Gut Bacteria Does More Than Help Your Gut

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Gut Bacteria Does More Than Help Your Gut

In recent years, the idea of understanding and regulating gut bacteria through an ever-growing list of “gut friendly” diets has taken hold in the world of personal health. It’s no secret that these tiny microbes influence our digestion, allergies and metabolism and many have been quick to jump on the gut health trend.

These gut bacteria are included in the microbiome, the bacterial ecosystem in our bodies that plays a role in countless bodily functions, including how our brains work. Recent studies suggest that the assemblage of bacteria in our bodies, including around 1000 different species of microbes, may be heavily tied to autism, anxiety, depression and other cognitive disorders.

Scientists have pinpointed potential links between gut microbes and autism, noting that about three-quarters of people with autism also suffer from gastrointestinal issues such as food allergies or gluten sensitivities. By studying those with autism, researchers recognized that autistic people’s microbiome differed slightly from a control group.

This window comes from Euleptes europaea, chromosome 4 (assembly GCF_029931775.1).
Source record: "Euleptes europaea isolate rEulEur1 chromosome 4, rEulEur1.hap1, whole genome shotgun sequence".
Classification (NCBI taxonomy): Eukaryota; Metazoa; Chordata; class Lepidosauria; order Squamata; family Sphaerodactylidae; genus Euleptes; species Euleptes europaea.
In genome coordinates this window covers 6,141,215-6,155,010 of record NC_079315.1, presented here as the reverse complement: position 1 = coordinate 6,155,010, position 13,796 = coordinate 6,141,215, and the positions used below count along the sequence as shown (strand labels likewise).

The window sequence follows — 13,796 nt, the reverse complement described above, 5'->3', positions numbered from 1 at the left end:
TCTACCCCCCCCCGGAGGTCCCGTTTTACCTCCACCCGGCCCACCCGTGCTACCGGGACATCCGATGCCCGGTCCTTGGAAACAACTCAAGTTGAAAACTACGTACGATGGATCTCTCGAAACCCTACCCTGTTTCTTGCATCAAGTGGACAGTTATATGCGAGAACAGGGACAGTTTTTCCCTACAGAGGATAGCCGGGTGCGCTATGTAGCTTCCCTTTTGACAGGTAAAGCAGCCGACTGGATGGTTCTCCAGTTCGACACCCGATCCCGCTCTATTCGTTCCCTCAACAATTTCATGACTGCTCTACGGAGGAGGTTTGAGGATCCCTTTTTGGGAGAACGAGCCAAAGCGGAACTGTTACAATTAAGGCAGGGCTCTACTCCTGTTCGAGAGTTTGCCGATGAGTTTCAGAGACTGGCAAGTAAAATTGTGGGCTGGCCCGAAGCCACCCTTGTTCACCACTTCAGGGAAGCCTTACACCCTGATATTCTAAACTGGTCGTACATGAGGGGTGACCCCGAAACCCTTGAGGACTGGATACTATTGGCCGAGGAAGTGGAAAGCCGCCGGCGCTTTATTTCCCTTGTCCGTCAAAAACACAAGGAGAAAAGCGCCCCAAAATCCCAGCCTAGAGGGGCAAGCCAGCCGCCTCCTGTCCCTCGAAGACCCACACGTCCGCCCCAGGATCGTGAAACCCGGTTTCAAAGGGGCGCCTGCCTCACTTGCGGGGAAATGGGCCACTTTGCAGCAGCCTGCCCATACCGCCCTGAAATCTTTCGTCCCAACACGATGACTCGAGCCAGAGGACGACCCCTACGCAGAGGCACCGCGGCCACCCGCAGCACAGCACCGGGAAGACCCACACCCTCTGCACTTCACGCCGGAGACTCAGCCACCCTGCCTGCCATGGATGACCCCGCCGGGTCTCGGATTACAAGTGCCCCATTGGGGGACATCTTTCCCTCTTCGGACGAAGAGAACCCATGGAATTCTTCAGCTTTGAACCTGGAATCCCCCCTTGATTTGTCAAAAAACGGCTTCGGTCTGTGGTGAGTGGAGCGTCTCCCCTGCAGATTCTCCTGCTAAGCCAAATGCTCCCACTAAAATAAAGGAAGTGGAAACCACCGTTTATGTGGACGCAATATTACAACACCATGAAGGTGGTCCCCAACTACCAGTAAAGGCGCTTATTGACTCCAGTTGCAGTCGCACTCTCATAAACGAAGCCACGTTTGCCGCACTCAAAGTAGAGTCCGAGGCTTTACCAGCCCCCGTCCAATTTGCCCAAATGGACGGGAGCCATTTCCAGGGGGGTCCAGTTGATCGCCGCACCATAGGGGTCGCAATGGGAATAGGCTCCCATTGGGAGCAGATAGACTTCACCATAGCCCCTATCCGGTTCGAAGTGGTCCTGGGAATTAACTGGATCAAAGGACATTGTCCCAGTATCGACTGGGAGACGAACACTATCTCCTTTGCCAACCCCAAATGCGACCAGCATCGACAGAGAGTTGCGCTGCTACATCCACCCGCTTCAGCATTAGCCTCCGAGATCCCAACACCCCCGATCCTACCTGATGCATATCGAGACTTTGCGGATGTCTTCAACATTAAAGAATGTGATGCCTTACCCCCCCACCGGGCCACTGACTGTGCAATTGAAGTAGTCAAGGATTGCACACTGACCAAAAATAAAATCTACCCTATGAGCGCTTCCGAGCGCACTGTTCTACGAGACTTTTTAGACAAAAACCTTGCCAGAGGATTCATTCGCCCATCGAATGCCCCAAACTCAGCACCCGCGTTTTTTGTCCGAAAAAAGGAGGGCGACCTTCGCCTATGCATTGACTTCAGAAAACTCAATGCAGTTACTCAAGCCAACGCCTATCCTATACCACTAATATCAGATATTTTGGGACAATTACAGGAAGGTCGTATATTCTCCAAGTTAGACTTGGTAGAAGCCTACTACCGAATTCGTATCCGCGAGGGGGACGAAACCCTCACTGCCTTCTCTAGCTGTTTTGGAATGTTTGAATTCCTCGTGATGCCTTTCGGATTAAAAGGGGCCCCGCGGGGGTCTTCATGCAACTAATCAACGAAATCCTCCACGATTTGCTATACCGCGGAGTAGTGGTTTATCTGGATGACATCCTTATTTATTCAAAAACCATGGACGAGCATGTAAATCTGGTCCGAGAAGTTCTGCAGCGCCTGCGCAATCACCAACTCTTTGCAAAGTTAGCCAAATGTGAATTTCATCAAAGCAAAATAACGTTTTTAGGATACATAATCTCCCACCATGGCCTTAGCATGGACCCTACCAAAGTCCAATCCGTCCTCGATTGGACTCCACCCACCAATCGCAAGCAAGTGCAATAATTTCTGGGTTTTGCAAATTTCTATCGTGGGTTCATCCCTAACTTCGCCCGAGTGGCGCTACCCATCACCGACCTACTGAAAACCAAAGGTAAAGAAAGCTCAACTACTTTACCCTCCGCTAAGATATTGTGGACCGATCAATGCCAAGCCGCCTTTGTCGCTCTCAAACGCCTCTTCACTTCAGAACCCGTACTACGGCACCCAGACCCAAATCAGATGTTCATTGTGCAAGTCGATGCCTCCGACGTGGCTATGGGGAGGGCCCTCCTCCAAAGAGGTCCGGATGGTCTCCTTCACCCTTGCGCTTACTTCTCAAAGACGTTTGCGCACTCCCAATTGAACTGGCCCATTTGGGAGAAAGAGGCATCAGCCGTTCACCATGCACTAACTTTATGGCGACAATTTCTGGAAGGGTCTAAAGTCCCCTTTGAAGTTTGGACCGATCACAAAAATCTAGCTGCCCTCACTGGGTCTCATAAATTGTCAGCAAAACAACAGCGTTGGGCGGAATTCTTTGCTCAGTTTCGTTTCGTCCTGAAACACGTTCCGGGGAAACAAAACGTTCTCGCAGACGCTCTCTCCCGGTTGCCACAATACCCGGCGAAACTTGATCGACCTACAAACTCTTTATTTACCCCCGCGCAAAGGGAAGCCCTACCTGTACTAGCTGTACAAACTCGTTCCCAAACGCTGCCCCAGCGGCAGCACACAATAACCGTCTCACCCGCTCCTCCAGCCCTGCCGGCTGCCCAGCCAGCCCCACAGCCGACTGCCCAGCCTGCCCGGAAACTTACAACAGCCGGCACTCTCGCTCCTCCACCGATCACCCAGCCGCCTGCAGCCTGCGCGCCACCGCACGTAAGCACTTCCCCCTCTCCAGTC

Microbiologist, Sarkis Mazmanian, from the California Institute of Technology focused in on a particular species called Bacteroides fragilis and noted that some children with autism had lower quantities of the species. In a paper published in the journal Cell, Mazmanian and her team fed B. fragilis to mice that displayed autistic-like symptoms. As a result, the animal’s microbiome was shifted and the mice became less anxious and were able to communicate more with other mice.

Several other teams have studied different microbes that seem to help regulate anxiety and depression, meaning that these bacteria could truly have a far-reaching impact on mental health. Though the research has not yet extended to humans, researchers are hopeful that these microbes could hold the key to affecting the way we understand cognitive disorders.

Bacteria found in the gut is an unexpected potential source for finding new mental disorder treatments and understanding the way our bodies work as a whole offers new hope for finding healthier and more natural remedies for things like anxiety and depression.

Top photo by thephotographymuse, CC BY 2.0

Lauren Leising is a freelance writer based in Athens, Georgia.